Salisbury Press

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CONTRIBUTED PHOTO Yoder No. 1 shagbark hickory nut a fall harvest favorite. CONTRIBUTED PHOTO Yoder No. 1 shagbark hickory nut a fall harvest favorite.

Growing Green: Edible harvest easy to crack

Wednesday, November 13, 2013 by The Press in Focus

One often-overlooked crop of fall is edible nuts.

Wild walnuts, butternuts and hickories can be collected in November (as well as October) and enjoyed during the winter months.

There are many varieties of nut trees that have been recognized as outstanding when compared to most wild nut trees. These produce larger nuts and are easier to crack out than their smaller, wild relatives.

A named variety is usually produced on a grafted tree. Young wood from the superior tree is collected when it is in dormancy during the winter. It is then grafted, or spliced, onto a young wild tree called a rootstock. The grafted piece grows and will begin producing its superior nuts in several years.

Plant only named varieties of nuts to be certain your tree will be a good producer. There is even a butternut that has been named "Lost River" in honor of the location of the parent plant found near Lost River Caverns, Hellertown.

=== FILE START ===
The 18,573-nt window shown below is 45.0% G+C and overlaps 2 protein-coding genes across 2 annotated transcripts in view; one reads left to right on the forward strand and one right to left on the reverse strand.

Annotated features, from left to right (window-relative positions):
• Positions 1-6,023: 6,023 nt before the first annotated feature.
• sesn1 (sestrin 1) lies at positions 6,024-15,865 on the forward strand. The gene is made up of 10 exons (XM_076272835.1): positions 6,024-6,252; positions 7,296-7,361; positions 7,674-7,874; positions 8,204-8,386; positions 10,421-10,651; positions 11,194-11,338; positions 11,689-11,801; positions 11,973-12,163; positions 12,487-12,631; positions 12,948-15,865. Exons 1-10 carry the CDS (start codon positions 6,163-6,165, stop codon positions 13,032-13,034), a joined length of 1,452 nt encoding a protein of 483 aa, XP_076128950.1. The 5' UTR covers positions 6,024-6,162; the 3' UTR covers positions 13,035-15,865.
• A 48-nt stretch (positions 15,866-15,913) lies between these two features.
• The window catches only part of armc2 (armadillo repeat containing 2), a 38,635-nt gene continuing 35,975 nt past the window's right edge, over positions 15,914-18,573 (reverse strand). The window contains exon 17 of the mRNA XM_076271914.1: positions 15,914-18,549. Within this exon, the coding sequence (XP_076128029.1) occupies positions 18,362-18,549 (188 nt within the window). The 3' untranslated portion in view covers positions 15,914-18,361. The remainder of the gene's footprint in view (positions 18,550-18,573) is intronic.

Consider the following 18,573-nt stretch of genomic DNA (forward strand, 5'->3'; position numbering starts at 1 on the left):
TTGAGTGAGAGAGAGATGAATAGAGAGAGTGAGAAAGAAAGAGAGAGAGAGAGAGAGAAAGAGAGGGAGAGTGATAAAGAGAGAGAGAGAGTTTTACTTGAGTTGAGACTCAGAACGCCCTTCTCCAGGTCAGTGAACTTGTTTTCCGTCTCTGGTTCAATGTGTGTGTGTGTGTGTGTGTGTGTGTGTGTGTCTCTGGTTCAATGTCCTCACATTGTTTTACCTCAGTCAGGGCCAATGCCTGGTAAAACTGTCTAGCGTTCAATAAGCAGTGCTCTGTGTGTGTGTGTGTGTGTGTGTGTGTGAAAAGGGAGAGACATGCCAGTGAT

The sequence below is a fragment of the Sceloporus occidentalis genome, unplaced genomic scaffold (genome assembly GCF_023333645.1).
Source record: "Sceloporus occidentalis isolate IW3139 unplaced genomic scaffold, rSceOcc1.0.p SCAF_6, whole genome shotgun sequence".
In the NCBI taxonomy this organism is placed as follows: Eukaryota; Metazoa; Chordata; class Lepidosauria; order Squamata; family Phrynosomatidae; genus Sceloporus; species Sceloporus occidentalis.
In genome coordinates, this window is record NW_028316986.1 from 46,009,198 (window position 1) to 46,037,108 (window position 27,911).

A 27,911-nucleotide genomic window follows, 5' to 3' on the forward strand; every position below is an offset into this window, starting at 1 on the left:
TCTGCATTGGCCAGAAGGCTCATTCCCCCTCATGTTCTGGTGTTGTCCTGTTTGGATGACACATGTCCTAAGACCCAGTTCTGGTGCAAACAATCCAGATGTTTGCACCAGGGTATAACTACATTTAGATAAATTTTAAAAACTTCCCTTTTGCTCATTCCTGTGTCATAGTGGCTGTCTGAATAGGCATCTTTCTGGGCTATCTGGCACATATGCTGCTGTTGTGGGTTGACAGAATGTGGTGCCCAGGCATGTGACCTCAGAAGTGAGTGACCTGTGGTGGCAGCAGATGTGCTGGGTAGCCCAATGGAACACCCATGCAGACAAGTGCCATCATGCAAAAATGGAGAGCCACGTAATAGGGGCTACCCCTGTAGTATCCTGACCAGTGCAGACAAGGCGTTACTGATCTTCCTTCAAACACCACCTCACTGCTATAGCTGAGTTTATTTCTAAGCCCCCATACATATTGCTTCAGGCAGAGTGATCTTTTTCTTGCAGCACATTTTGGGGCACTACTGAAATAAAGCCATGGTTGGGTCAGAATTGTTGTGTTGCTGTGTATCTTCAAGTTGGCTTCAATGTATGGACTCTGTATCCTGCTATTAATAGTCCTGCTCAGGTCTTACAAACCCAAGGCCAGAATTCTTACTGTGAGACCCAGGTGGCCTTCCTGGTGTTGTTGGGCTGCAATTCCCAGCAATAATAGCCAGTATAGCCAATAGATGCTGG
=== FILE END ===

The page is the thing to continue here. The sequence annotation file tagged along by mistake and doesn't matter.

There are many species of hickories (Carya spp.) found in the United States and several of them bear edible nuts. One of the most common species in Pennsylvania is the shagbark hickory, Carya ovata. The bark hangs from the trunk in long, shaggy strips.

Shagbark hickories have compound leaves with five leaflets. The nuts are almost white and they are generally easier to crack than shellbark hickory nuts. Some good cultivars include Yoder No. 1, Grainger, Porter, Wilcox and Abundance.

Another hickory commonly found in Pennsylvania is the shellbark hickory Carya laciniosa. Shellbark hickory nuts can grow on slightly wetter sites than shagbark. The shells tend to be harder than that of shagbark.

Good cultivars for Pennsylvania include Keystone, Fayette, Henry and Hoffeditz. The nuts of both shagbark and shellbark hickories are usually small and have a sweet flavor.

Hickories are not often used in the suburban landscape because they get very large. They can attain a height of 60 feet or more. They also drop nuts in the fall, which is not usually desirable on home lawns. However, they are beautiful, majestic trees and if you have the space, they can be a rewarding addition to your landscape.

"Growing Green" is contributed by Lehigh County Extension Office Staff and Master Gardeners. Lehigh County Extension Office, 610-391-9840; Northampton County Extension Office, 610-746-1970.